Lately, it seems that a Government Minister cannot open his or her mouth without the words "underfunded for years" coming out.
So it is surprising, to put it no stronger, that it looks as though amendments to the Public Finance Act, proposed by Finance Minister Grant Robertson and intended to "embed" the wellbeing approach, are confined to how government spending is allocated and accounted for, not how much of it there can be.
It is about what to count as value for money, not how much money is on the table in any Budget round, nor how much of it can be borrowed money.
It will not, in short, fundamentally change the principles of responsible fiscal management written by Ruth Richardson and enacted 25 years ago.
Chief among those principles are reducing debt to prudent levels and then maintaining those prudent levels by ensuring that "on average over a reasonable period of time" operating spending does not exceed operating revenue.
"Having an objective around prudent debt isn't something I would abandon," Robertson told me. "But it's about how you add the wellbeing objective alongside that."
The definition of "prudence" would have to bear in mind those other matters, he said. "We could still borrow significantly more money and in my mind meet that objective ... So for example, we have moved from the single point target [of 20 per cent of GDP for net debt] to a range [15 to 25 per cent]. That's an example of how you can shift things."
It's not much of a shift.
So it was fair enough for Richardson, in a speech at the weekend, to point to the Budget Responsibility Rules agreed between Labour and the Greens before the last election, and now embodied in the Budget Policy Statement, as evidence that her concept of fiscal responsibility has become entrenched, a permanent feature of the public policy environment.
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It is, she declared, the gift that keeps on giving.
"The political imperative was to permanently change politicians' behaviour," she told a conference celebrating 30 years since the passage of the Public Finance Act..
"I wanted wholesale reversal of the tax and spend and beggar the consequences mentality. I became Finance Minister when I was 39. Never once in my adult lifetime had New Zealand come anywhere close to fiscal responsibility. We were negative net worth, the debt was out of control, we never once lived within our means and we came close to the precipice. I was determined to forever change that." She did.
According to the International Monetary Fund's global debt database, back in 1950 New Zealand's gross central government debt stood at 89 per cent of gross domestic product (a legacy of World War II).
By 1975 it had fallen to 37 per cent of GDP, level-pegging with private sector debt.
But by 1986, following oil shocks and nine years of Robert Muldoon, public debt had climbed to 69 per cent of GDP and private sector debt to 102 per cent.
The reforms of the late 1980s and early 1990s saw public debt fall again, reaching 16 per cent of GDP by 2007.
Private sector debt, on the other hand, continued to climb, reaching 186 per cent of GDP by the eve of the global financial crisis. It is not much better now. By the end of 2018 private sector debt stood at 177 per cent of GDP, including household debt at 94 per cent of GDP; the rich country average for household debt is 72 per cent.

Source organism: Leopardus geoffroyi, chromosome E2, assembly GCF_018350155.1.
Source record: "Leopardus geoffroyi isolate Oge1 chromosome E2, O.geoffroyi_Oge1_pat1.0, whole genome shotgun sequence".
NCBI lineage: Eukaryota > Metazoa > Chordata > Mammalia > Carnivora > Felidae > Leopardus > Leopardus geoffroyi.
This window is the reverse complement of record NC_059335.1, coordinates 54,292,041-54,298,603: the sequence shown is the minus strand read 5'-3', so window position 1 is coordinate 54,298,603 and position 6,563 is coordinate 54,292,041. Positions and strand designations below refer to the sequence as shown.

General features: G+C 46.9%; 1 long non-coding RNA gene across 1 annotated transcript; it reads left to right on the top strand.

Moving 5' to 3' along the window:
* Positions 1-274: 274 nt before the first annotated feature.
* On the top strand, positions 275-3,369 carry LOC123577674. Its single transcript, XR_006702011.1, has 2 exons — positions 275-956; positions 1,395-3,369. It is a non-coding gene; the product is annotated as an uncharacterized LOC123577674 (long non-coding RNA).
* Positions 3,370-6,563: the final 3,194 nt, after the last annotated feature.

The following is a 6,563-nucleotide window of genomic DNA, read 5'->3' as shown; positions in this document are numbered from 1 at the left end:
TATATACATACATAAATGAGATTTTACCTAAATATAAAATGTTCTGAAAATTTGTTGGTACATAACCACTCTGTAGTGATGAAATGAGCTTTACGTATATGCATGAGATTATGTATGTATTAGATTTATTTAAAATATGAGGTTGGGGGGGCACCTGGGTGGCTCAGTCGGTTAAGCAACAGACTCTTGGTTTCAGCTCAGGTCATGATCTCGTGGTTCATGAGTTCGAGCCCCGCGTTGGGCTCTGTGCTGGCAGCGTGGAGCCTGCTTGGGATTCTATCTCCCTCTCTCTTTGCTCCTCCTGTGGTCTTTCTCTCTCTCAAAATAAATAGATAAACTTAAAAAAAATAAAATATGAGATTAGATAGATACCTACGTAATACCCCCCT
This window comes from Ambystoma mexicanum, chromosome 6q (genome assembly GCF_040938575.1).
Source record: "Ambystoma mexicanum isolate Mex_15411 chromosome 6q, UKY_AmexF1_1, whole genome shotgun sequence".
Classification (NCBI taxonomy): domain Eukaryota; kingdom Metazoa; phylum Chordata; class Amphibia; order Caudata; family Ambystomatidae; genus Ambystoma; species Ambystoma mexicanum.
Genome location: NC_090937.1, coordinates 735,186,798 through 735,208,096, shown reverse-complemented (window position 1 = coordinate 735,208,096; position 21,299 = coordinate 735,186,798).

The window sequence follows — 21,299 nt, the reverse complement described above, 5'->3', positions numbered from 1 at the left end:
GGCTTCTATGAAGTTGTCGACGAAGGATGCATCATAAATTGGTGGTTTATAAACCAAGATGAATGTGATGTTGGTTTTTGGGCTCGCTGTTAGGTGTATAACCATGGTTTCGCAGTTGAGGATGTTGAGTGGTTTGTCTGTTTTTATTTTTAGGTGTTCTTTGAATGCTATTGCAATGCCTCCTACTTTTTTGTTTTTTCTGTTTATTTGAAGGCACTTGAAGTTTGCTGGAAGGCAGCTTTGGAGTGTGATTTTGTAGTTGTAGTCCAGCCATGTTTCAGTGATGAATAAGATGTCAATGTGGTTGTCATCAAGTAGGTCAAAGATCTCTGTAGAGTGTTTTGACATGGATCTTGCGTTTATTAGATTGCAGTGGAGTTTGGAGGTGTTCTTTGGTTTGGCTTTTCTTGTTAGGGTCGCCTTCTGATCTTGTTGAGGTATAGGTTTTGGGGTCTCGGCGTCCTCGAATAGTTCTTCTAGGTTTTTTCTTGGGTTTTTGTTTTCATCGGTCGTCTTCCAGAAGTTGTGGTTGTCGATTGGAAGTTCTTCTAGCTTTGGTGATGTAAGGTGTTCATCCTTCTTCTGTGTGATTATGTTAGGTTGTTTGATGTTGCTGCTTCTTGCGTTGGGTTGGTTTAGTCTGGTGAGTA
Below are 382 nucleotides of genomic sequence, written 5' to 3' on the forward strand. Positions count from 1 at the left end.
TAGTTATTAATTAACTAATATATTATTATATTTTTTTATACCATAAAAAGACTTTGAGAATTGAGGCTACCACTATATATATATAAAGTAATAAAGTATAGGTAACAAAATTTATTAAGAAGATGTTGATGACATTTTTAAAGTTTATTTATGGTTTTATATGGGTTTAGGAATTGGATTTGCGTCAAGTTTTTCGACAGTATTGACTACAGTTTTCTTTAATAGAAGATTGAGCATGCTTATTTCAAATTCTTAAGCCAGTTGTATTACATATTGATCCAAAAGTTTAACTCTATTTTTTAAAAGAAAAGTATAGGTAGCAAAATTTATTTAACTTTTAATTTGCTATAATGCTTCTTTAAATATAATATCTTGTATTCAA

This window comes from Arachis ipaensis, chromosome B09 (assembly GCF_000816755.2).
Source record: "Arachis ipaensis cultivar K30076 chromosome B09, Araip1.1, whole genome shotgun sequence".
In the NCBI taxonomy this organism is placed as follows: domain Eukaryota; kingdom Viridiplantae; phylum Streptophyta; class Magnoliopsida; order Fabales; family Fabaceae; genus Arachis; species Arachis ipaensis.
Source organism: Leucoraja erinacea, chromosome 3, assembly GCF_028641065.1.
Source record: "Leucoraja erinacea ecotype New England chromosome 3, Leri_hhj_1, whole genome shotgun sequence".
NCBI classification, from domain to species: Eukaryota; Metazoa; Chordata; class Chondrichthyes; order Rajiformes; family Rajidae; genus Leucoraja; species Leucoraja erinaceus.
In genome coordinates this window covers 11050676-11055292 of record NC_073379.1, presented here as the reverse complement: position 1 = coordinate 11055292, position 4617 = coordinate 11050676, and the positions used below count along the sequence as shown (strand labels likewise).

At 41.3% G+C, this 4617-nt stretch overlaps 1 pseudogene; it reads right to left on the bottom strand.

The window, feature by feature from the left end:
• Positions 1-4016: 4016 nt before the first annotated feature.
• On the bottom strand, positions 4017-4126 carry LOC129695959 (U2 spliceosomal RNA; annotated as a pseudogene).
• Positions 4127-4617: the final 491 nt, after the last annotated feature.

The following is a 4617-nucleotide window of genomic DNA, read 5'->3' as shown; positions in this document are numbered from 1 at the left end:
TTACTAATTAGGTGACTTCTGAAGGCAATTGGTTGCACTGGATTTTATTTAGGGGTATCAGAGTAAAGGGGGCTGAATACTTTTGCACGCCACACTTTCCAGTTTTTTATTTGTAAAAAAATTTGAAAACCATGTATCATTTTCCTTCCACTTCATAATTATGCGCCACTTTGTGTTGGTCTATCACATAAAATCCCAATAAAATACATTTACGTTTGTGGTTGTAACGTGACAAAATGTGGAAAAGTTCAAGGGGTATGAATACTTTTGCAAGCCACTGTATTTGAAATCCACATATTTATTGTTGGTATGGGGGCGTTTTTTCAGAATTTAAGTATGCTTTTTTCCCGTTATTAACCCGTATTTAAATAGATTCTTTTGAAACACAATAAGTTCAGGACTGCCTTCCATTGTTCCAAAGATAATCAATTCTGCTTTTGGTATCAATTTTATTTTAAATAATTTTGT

Economist Geoff Bertram points out that for a country like New Zealand running chronic external deficits, it is no coincidence that falling public debt is accompanied by rising private debt; it follows from the national income identity.
Gross public debt climbed 20 percentage points of GDP in the wake of the GFC and the Canterbury earthquakes. Defenders of the current regime point to our ability to handle those shocks, without the kind of austerity which other countries like Britain have suffered, as a vindication of the New Zealand fiscal framework.
But it would have been seemly if last weekend's conference had included some recognition, from someone, that getting the Crown's books in good shape had come at considerable social cost. The management of public finances is not just about book-keeping and bureaucracy. It has effects on the real economy, aka people, not all of which have been good.
No doubt Grant Robertson would say that addressing social and infrastructure deficits is what drives the changes he is proposing to the management of public finances.
In addition to changing the overarching framework for measuring success and identifying priorities through amendments to embed wellbeing in the Public Finance Act , he is looking for changes that will break down bureaucratic silos and mitigate the inertia of baselines.
"About 98 per cent of government expenditure — or $89 billion — sits outside the annual Budget process and yet we spend most of our time assessing how to allocate the next 2 per cent or so located at the margin," said Robertson.
Ministers, he said, had little visibility of exactly what was being funded through baselines and where there were opportunities to stop some things to fund other new initiatives. So he is looking to make more use of baseline reviews to assess the effectiveness of current spending.
As an example of the wellbeing approach in action, Robertson cites the Child Poverty Reduction Act, which specifies measures of child poverty and requires the Government to set targets for reducing it and to report in the Budget what measures were being undertaken to do so, and progress so far.
All well and good.
But in the end, if the wellbeing approach is to take root and flourish, its tap root will have to extend to the parts of the act which bear on how much money the Government has to spend, and not just how it is divvied up.